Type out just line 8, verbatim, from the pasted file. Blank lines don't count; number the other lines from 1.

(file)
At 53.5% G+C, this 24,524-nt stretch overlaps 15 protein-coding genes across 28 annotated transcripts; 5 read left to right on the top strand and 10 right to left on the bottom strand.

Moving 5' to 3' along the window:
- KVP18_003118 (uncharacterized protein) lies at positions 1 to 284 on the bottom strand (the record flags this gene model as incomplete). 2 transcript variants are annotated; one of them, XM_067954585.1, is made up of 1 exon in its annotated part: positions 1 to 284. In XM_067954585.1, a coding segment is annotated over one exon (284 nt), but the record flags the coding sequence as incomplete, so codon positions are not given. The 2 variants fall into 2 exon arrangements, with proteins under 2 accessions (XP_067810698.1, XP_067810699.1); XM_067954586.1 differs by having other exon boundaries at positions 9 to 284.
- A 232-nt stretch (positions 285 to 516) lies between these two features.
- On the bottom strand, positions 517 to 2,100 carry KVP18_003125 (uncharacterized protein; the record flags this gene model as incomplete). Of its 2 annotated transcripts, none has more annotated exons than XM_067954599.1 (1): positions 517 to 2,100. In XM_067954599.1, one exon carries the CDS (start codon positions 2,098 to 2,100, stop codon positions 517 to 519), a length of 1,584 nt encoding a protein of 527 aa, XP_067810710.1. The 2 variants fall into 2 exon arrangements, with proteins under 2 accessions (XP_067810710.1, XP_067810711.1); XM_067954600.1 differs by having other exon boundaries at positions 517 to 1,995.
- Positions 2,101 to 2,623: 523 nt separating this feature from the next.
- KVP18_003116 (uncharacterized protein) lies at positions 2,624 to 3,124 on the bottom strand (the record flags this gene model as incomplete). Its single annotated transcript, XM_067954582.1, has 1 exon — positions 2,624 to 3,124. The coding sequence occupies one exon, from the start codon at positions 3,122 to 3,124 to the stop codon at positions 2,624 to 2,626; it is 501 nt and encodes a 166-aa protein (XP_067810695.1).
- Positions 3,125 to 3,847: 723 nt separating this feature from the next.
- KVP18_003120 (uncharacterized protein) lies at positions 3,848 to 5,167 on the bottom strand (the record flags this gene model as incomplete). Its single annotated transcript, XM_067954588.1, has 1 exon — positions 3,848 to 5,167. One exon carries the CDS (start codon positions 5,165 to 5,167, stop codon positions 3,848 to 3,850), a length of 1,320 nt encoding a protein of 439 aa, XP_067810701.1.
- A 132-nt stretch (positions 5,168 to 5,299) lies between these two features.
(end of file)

- Positions 3,125 to 3,847: 723 nt separating this feature from the next.